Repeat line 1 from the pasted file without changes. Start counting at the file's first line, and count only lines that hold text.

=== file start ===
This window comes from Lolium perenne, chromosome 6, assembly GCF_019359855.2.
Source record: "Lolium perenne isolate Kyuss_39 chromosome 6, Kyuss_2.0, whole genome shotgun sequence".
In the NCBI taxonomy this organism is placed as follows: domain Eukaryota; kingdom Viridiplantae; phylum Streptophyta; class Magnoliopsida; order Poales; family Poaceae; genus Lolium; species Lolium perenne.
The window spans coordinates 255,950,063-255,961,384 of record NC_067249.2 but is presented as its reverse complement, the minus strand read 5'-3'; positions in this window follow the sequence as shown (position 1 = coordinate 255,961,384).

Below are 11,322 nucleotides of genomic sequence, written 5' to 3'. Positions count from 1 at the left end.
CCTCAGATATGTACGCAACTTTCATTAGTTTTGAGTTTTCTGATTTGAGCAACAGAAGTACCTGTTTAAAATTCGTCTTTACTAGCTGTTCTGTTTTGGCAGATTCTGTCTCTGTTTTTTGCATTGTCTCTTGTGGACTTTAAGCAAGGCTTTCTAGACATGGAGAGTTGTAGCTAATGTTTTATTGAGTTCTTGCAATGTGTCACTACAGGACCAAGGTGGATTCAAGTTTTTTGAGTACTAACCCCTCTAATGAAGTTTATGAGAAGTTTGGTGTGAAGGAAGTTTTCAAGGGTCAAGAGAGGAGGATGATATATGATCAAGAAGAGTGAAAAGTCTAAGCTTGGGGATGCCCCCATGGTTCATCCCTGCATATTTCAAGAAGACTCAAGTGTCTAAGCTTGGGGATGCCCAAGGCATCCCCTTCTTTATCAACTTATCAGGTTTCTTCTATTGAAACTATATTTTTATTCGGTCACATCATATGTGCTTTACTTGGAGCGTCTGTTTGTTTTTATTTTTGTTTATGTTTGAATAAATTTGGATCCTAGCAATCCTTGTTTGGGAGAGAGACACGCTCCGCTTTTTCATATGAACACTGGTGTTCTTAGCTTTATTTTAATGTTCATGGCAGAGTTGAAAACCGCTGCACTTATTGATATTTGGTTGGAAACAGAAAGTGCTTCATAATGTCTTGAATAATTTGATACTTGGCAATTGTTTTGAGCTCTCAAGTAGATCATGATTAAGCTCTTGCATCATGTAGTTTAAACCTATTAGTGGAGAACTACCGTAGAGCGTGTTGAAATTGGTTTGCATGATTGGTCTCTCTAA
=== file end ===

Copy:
This window comes from Lolium perenne, chromosome 6, assembly GCF_019359855.2.